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Advent 2013 #2 The Immanuel Prophecy


The Immanuel Prophecy 

Text.  Isaiah 7:10-17 (14Therefore the Lord himself shall give you a sign; Behold, a virgin shall conceive, and bear a son, and shall call his name Immanuel.)

We have two main tools to help us in our hermeneutics…

*The Rule of Context.  We pay attention to the context.  We never get a notion in our head, then look for a verse to back it up.  We don’t read ourselves into the text.  We don’t pick single verses and join them up with other, unrelated verses to come up with some strange belief.  We keep the scriptures in context.  We learn why the book was written and why the passage was written and what it means, and we view the individual verse in the overall context of its passage and its book.  

* The Rule of Reference.  We allow Scripture to interpret Scripture, and we read the OT in the light of the revelation of God in the NT.  That’s why your Bible should have a good centre reference system.

There are other tools, like the biblical languages and textual grammar etc, but those are the two main rules.  So, what do you do when those two rules seem to disagree?  It looks like that really happens in this text!  So, let’s look at the historical setting of the prophecy and at the NT relevance of it:-

1. The Historical Background.

Who can you trust in times of trouble and difficulty?  That’s the question that so worried the King of Judah, Ahaz, during Isaiah’s ministry.

Jerusalem under deadly threat!  Faced with two ferocious enemies Ahaz didn’t know what to do.  It was around the year 733BC and to the north of his kingdom, Judah, a great army was amassing – the kings of Syria and Israel had aligned themselves against Judah. V1  

Jerusalem’s Decision.  There were two possible solutions being offered to Ahaz.  Ask the king of Assyria for help or trust the Lord.’

Which do you think he chose?  Well, he did what sinners always do, he chose evil instead of good and he chose man’s way instead of God’s way.    But God, speaking through his prophet, Isaiah, is merciful with Judah and with Ahaz.  He pleads with them to trust him, giving them assurances that if they just trust him and wait patiently, these armies shall be no more. Then, in order to give some confidence to Ahaz, and to assure him of his sovereignty, he even goes so far as to offer them a sign.  V11  Ahaz refuses.  V12-14,   So, God promises them a sign wether they want one or not.  Therefore the Lord himself shall give you a sign; Behold, a virgin shall conceive, and bear a son, and shall call his name Immanuel.  Within a short space of time the prophet’s wife has given birth, and they give him a strange name, Maher-Shalal-Hash-Baz.   (The spoil speeds, the prey hastens)

2. The New Testament Fulfilment.

Matthew 1:23 Behold, a virgin η παρθενος shall be with child, and shall bring forth a son, and they shall call his name Emmanuel, which being interpreted is, God with us.

But could the prophecy just refer to the prophet’s son?  Only in a partial sense.  With the fulfilment of the Messianic prophecies in the incarnation of Christ, we now know who exactly the prophet Isaiah was speaking about.  So let’s turn to the NT:-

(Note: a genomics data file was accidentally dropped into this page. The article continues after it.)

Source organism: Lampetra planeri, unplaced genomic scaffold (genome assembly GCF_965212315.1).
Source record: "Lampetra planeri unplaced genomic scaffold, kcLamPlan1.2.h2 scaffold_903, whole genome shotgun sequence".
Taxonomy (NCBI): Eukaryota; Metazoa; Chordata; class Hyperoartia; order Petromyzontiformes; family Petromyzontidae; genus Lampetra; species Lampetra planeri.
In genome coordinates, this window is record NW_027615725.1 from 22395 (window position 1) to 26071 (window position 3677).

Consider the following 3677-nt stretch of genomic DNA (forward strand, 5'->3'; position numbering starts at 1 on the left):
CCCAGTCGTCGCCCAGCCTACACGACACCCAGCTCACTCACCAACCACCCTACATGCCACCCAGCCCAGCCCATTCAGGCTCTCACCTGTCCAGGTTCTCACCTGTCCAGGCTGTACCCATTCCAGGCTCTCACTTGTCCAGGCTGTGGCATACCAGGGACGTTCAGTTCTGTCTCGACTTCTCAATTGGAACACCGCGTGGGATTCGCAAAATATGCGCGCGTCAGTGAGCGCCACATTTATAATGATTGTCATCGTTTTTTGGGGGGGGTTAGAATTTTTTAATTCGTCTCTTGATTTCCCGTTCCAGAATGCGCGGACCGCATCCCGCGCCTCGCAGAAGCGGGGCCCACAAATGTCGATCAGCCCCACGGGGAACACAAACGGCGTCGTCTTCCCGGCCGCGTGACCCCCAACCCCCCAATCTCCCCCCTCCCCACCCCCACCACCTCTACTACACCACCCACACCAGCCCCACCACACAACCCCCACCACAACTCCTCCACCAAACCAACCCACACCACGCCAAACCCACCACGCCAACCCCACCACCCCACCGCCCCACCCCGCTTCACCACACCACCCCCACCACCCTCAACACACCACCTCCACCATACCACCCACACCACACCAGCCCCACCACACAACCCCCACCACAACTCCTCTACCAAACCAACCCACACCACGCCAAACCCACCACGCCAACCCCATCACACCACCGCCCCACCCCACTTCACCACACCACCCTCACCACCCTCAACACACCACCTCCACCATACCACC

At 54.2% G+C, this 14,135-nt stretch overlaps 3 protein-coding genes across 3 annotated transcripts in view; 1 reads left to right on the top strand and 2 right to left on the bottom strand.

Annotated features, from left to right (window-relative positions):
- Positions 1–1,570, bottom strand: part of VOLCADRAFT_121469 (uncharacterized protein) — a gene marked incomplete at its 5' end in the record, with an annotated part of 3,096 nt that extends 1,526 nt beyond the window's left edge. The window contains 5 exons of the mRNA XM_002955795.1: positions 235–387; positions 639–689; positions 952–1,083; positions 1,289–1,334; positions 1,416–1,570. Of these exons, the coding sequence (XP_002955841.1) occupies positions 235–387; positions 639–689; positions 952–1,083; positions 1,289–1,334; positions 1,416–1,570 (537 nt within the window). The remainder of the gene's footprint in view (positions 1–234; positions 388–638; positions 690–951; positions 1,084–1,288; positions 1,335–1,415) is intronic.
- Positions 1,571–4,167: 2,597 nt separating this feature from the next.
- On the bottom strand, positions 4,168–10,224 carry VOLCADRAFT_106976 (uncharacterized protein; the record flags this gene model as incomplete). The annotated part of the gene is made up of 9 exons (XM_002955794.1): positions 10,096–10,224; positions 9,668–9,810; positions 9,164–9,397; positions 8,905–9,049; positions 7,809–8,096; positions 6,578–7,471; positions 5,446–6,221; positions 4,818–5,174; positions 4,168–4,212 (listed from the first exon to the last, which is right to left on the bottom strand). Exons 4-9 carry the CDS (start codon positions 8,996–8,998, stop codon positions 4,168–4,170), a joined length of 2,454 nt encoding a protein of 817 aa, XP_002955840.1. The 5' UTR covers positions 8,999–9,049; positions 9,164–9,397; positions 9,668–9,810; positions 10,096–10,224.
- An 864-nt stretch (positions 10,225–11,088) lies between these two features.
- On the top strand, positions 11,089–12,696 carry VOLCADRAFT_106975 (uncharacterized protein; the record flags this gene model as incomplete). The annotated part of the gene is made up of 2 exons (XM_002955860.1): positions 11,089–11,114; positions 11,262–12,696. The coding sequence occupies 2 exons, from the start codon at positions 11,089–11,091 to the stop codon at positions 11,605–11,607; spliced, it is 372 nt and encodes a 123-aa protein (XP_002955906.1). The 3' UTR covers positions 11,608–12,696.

The sign is fulfilled in Christ.  God promised Ahaz a sign.  The sign was fully given in Christ.  No further sign is needed and none  is necessary!

No sign for unbelievers.  In the story of the rich man and Lazarus, the beggar died and was in Heaven, while the rich man was in torment in hell.  He pleaded with Abraham to send Lazarus to warn his family and friends, to give them a sign, that they would not follow him into a lost eternity.  The answer is stark, Luke 13:28-31  

No sign for believers.  There are still so many Christians looking for a sign, a sign of the second coming…   Jesus tells us that his coming will be without warning.  Paul tells us it will be like a thief in the night.  1 Thess 5:2,  We are distinctly warned not to look for a sign. Matthew 16:4.  

God has given us a sign already.  That sign was the incarnation of his son Jesus into this world, his sinless life and atoning death on the cross for sinners.

2. The supernatural birth is fulfilled in Christ. The Hebrew word used here for virgin is the word ALMAH.  Sometimes it is used to mean a young woman of marriageable age – but the LXX, translated by Jewish scholars around 100BC uses the Greek η παρθενος which can ONLY mean virgin, so we can be certain that the proper translation is VIRGIN. It assures us:-

Of His deity. and in his unique birth we are reminded…

Of his worthiness to be our Saviour.

3. The supreme name is only fulfilled in Christ.  His name is Immanuel!  God is with us!   thou shalt call his name Jesus: for he shall save his people from their sins.

3. The Application of the Immanuel Prophecy.

Finally, I would like you to see the synergy in application that lies between the OT account and the NT account of the Immanuel prophecy and it’s fulfilment.

In both testaments there is a dreadful enemy.

In both testaments the enemy is defeated!

In both testaments there is opportunity to repent.

In both testaments there is hope.

So Isaiah spoke God’s will to Judah in his day, and addressed the situation, giving the king opportunity to repent and turn from the path he was on.  But the Holy Spirit used his words to prefigure a greater, future deliverance for those who would repent of their sins and trust Jesus, the baby who would be born in the manger at Bethlehem, and who would die on a cross for sinners.

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